Ordination of more than 100 objects can pose greater problems. The Ordination plot will display objects that are visible on the external parts of clusters. By omission you can usuallyu infer to location on the plot of unseen objects. It may be useful to have an ordination for a few hundred objects just to examine the overall distribution of objects and get the PCC (the directions of the variables in the ordination space) orientations.
When you get to thousands of objects, generation time and memory requirements in the generation of association values starts to be a consideration. PATN will happily try and produce the association matrix, but it may not be wise for you to ask for it! Hierarchical classification of thousands of objects really is getting crazy. Ordination will be even worse because the computer resources required for it are the greatest in PATN. Waiting a few hours for a useful outcome maybe appropriate, but when it is of marginal value, think again.
A Suggested Strategy for Larger Datasets
- Don't generate a (pair-wise) association matrix between objects
- Use non-hierarchical classification (which uses object-centroid association values)
- Group statistics and box and whisker plots as usual
- Export row (object) group centroids
- Import the group centroids as a new PATN dataset
- Run association and SSH
- Use PCC, MCAO and ANOSIM as required
NOTE: If there are more than 100 objects in the Data Table, PATN will by default-
- Deselect the generation of pair-wise association values
- select non-hierarchical classification with an appropriate measure
- Deselect ordination
Very approximate run Times for PATN Datasets (3GHz, Windows XP, 512MB memory)
|# Objects||# Variables||Analysis||Time (seconds)|
|100||100||Gower Metric on rows and columns, UPGMA (defaults), SSH (defaults) and all variables applied to ANOSIM & MCAO (100 iterations) and PCC||2|
|2000||50||Non-hierarchical classification only (Gower metric)||54|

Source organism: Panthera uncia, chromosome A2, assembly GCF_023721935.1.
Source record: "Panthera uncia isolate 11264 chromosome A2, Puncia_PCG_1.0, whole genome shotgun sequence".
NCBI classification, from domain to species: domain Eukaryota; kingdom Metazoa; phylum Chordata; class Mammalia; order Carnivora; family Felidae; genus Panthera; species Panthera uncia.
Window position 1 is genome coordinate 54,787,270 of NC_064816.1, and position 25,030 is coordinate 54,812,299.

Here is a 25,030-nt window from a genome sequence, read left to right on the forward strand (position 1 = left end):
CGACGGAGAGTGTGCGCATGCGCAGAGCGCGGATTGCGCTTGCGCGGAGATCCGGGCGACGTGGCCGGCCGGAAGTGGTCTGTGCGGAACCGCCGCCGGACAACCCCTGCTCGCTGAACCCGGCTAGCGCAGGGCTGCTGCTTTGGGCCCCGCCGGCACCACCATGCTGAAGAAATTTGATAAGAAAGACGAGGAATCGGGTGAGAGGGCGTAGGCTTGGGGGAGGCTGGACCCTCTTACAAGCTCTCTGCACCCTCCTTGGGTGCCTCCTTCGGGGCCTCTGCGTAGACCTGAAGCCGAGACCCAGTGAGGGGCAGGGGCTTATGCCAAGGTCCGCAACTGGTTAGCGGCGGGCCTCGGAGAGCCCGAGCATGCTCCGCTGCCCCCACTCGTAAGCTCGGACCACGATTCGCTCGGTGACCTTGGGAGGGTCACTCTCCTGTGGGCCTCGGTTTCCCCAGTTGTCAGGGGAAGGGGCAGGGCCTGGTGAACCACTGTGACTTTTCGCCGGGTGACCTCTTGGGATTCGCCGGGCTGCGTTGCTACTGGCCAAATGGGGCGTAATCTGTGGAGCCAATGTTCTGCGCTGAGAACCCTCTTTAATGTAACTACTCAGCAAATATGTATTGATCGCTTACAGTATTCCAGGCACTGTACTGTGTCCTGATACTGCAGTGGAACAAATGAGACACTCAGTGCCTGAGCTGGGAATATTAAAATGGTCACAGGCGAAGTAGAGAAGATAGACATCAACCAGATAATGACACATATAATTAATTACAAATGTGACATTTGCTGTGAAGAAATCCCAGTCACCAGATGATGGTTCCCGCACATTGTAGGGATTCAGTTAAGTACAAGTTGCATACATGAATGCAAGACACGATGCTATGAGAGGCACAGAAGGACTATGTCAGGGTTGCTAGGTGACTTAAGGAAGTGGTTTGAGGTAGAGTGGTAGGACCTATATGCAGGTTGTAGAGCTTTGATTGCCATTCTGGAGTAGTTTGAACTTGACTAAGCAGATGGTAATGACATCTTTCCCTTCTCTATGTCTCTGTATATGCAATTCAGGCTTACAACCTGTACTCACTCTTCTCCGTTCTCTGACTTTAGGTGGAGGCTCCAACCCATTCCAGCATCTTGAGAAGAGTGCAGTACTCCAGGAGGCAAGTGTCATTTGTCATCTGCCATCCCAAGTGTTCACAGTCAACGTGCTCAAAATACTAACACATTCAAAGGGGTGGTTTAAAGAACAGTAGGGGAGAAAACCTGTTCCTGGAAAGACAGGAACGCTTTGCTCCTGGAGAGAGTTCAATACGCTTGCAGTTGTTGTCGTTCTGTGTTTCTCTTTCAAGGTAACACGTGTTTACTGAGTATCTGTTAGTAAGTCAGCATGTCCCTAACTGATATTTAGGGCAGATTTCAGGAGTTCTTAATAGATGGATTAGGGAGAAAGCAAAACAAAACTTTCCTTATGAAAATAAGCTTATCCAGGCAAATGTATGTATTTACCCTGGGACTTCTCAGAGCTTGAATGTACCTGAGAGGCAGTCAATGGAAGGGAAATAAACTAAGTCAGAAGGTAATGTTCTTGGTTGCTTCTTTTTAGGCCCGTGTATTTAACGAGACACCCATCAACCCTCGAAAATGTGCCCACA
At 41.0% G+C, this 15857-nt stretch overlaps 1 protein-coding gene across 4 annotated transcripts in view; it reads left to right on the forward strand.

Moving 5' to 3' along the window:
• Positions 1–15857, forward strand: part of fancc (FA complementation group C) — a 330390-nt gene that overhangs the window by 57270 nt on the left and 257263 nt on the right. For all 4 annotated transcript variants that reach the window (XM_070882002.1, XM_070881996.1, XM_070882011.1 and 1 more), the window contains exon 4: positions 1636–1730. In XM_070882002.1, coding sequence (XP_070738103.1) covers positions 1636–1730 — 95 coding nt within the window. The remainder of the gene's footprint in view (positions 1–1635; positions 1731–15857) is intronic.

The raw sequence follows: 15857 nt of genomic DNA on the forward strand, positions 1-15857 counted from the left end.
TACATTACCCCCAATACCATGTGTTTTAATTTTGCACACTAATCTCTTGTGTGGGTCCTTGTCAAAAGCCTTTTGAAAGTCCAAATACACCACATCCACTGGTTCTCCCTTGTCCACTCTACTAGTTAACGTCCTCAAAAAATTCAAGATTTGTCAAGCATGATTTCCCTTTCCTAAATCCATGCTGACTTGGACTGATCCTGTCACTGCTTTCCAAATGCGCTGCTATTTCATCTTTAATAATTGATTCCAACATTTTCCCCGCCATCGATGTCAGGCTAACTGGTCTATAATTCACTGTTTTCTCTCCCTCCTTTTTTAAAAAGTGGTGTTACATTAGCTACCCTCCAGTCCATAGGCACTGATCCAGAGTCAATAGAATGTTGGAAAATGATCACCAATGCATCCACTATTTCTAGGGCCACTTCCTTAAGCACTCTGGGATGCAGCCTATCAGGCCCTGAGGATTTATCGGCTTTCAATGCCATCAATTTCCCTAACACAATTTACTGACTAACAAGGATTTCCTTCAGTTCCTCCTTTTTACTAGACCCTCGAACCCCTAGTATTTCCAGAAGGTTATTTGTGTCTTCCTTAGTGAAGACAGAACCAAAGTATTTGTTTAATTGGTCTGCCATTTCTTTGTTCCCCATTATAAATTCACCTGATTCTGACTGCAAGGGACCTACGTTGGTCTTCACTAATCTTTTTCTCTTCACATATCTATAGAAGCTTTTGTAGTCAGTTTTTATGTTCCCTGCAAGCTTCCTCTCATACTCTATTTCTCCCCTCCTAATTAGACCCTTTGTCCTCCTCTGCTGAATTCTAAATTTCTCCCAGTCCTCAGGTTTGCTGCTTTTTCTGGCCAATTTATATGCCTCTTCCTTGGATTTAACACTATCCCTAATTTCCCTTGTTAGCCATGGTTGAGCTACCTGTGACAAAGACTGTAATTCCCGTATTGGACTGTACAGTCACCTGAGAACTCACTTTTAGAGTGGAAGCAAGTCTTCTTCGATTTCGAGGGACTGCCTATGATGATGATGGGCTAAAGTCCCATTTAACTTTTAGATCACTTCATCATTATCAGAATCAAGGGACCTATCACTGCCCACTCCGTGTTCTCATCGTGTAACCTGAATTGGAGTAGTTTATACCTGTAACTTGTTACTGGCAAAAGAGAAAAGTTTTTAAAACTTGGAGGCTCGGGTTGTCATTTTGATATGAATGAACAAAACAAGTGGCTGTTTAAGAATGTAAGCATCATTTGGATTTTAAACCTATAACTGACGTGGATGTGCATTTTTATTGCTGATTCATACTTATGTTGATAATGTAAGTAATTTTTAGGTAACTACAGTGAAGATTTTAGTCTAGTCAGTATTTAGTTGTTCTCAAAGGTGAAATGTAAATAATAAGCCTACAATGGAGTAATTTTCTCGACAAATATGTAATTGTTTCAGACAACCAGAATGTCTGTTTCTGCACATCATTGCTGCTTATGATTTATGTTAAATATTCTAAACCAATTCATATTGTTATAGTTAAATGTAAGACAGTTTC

Large Datasets and Dendrograms
The non-hierarchical classification algorithm in PATN will not generate a dendrogram. The algorithm will create a set of k groups. Often what is wanted is a dendrogram of these groups. In PATN V3, this can be achieved fairly easily. When any classification is run, PATN automatically produces group statistics. For each variable in each group PATN reports the following values-
- First quartile
- Third quartile
An example of this file -
To produce a group dendrogram do the following-
- Select File | Export Evaluation Data | Row Group Statistics
- Edit the file (or write a program or script) to produce to produce an Excel file in the form of Rows groups by column means or medians. The first row of the table will be group 1 and the first column will be variable 1 mean or median. The second column will be variable 2 mean or median and so on for each of the k groups. Make sure you have both row and column labels and save the file in Excel format.
- Import the Excel file into PATN
- Select the same association measure that you used for the non-hierarchical classification
- Select hierarchical clustering with defaults, and select the number of final groups that you think you may want
- Run the classification and display the dendrogram
- If needed, alter the number of groups and re-run.
File and Data Management